Haydock Catholic Bible Commentary
Hattus. He was of the royal family, (Haydock) as the former were descendants of the two sons of Aaron. (Calmet) --- The great numbers which were persuaded to return from Babylon, signify the conversions made by holy preachers. (Ven. Bede) (Worthington)
Sons. Septuagint and Arabic add, "of Zathoe, Sechenias, the son of Aziel." The Syriac supplies the name of "Gabo, the son of Nahzael," which seems to have been lost. (Calmet) --- Junius translates, "of the descendants Sechenias N. son of Jahaziel."
Sons of. Septuagint supply "Baani," whose name occurs, chap. ii. 10, and is here visibly wanting. (Calmet)
Last. Coming after their brethren, chap. ii. 13.
Zachur. Hebrew and Septuagint, "Zabud." (Calmet) --- Two letters have been mistaken. (Haydock)
Ahava. This river (ver. 21., and 31.) runs through the territory of the same name, called Hava; (4 Kings xvii. 24.) the people of which exchanged places with the Israelites. Esdras makes a circuit to prevail on some of the latter to return with him, unless he began his journey from Susa. Babylon comprises all that country. (Calmet) --- None there, who were not priests, ver. 2. (Lyranus) (Menochius)
Sent. Septuagint, "&c., "to Eliezer," &c., in order to give them his orders what to say to Eddo, who presided at Chasphia, as the sequel shews. --- Wise men, instructors of the people, (2 Paralipomenon xxxv. 3.; Calmet) Levites. (Menochius)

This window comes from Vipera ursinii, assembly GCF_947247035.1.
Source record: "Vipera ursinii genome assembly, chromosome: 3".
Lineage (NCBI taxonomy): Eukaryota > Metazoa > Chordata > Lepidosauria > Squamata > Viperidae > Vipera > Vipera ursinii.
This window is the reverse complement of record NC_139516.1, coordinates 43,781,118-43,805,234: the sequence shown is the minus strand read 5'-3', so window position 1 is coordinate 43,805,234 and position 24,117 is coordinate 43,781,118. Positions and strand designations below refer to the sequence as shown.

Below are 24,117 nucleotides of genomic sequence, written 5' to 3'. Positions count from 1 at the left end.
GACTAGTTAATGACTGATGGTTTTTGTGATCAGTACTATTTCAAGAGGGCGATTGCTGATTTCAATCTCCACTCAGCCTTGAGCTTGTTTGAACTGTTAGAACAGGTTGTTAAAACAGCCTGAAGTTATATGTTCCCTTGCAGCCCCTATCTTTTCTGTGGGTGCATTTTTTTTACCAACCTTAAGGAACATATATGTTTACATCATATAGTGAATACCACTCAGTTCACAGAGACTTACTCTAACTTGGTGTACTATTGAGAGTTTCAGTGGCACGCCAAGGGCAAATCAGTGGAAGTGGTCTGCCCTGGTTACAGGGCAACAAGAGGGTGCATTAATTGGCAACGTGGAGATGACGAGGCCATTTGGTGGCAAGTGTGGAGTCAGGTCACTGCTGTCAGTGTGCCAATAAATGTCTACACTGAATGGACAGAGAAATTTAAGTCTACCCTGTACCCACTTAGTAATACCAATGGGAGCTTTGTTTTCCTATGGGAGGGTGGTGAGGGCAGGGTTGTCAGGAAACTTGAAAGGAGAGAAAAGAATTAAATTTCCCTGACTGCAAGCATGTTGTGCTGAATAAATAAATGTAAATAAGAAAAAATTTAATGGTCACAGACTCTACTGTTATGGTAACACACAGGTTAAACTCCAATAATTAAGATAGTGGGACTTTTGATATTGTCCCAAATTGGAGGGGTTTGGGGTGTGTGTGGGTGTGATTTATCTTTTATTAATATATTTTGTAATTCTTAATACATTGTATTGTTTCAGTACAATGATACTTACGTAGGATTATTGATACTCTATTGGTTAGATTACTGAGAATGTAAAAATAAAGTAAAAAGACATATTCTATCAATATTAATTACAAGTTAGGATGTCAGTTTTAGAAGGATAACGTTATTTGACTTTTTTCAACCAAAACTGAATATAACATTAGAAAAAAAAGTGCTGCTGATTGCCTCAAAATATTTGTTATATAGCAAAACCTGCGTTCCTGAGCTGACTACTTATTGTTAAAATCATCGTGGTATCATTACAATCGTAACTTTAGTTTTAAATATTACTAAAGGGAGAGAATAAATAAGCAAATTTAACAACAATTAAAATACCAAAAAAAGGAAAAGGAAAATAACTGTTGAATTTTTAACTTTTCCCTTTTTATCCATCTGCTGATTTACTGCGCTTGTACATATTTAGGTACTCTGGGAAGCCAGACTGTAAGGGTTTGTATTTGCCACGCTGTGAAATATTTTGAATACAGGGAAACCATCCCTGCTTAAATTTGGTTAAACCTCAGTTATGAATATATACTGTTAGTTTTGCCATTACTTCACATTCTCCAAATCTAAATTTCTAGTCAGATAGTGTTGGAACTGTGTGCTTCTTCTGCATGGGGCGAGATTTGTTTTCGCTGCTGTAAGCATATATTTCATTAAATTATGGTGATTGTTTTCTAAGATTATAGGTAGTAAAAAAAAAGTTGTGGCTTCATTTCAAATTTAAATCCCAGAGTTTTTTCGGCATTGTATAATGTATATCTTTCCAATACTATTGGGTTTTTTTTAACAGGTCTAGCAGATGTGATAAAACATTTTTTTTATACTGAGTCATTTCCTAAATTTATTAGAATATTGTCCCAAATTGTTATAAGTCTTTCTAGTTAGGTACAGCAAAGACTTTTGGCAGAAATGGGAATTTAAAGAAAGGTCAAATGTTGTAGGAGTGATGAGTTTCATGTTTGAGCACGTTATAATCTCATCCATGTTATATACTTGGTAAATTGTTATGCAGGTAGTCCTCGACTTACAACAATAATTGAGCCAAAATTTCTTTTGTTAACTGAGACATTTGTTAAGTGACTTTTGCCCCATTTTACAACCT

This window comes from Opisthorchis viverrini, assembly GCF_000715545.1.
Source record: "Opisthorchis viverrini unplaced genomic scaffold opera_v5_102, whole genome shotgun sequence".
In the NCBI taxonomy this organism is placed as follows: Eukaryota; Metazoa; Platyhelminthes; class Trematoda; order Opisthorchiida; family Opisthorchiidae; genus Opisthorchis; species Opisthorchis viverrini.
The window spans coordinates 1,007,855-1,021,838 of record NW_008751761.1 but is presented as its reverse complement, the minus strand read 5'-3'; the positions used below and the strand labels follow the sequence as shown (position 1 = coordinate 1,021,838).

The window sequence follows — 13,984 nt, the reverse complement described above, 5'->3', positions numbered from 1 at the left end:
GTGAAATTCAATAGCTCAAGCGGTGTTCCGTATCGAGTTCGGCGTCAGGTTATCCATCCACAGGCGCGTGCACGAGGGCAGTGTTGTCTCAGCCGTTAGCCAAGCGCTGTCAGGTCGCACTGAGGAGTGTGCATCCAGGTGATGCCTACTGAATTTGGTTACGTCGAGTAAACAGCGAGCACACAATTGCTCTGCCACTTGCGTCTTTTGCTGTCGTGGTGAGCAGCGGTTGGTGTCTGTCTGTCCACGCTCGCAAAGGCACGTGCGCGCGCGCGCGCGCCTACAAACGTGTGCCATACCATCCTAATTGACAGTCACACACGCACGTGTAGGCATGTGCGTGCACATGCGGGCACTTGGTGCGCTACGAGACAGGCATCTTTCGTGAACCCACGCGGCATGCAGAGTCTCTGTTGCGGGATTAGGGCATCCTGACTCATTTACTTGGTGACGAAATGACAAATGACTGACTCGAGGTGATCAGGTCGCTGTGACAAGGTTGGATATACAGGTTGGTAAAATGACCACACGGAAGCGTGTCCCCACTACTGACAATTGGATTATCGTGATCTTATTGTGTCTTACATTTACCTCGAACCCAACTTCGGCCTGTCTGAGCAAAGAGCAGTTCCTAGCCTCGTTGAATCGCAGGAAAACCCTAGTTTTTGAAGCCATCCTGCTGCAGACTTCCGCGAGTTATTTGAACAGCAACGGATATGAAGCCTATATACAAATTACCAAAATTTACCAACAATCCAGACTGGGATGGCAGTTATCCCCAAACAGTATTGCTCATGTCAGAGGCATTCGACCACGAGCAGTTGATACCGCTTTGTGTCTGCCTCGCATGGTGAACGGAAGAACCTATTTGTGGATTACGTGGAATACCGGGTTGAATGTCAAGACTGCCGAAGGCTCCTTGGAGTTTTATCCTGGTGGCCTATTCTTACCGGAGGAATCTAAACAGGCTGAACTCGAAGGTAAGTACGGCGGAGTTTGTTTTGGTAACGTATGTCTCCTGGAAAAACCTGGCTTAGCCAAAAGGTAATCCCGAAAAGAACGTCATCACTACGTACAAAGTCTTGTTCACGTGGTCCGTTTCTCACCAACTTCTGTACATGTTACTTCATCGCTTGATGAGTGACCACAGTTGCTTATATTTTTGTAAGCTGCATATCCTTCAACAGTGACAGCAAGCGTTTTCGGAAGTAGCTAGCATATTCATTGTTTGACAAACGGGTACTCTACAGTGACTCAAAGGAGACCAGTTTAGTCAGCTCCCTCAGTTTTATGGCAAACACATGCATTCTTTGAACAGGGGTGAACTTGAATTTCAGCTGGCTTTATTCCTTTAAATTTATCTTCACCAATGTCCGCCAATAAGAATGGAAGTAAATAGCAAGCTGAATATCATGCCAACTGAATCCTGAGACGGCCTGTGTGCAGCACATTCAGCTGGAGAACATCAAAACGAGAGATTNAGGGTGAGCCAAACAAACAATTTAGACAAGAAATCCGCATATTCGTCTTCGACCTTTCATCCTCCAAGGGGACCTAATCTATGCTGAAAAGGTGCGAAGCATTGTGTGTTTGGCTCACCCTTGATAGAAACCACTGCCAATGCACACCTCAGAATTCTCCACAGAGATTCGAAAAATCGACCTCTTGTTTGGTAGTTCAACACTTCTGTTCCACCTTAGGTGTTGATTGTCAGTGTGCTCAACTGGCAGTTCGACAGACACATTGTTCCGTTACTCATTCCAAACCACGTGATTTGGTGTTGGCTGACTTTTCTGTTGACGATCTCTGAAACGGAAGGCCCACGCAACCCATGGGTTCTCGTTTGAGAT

Chasphia. The Caspian mountains, between Media and Hyrcania. Here the Nathinites were forced to labour, under Eddo. The service of the temple would be far more eligible. (Calmet)
Fast it seems for eight days, so that they departed on the 12th, ver. 31. (Menochius) --- It will not suffice to leave sin, we must also do works of satisfaction. (Worthington)
Forsake him. Apostates are treated with the greatest severity. (Menochius) --- Esdras thought that the glory of God was at stake, and he would not shew any diffidence in Providence, or scandalize the infidels. (Calmet) --- We ought not to ask princes for what we should despise. (Du Hamel)
A hundred. Hebrew adds, "talents," vessels of silver. (Haydock) --- Some Rabbins suppose there were only 100, each of this weight, which is not probable. All the silver vessels, of different sizes, weighed 100 talents. There was the same quantity of golden vessels. (Calmet)
Solids. Hebrew adarconim. Darics, equivalent to the golden sicle. (Calmet) (1 Paralipomenon xxix. 7.) --- Best. Protestants, "of fine copper, precious as gold." It might resemble the Corinthian brass, or aurichalcum, (Haydock) composed of gold, silver, and brass melted together, in the burning of Corinth, by L. Mummius. (Pliny, [Natural History?] xxxiv. 2.) --- Yet no such Corinthian vessels have come down to us; so that the account seems fabulous; and, at any rate, the city was not taken in the days of Esdras, but in the year 608 of Rome. We cannot say whether he speaks of copper, brass, &c. (Calmet)
Israel. Some of the different tribes certainly returned, chap. vi. 17.
Lords, (satrapis.) 3 Esdras, "to the royal officers and governors of Cœlosyria and Phenicia; and they glorified," &c. --- Furthered, by their assistance (Haydock) and praise. They formed their sentiments, as is usual, by those of the king. (Calmet)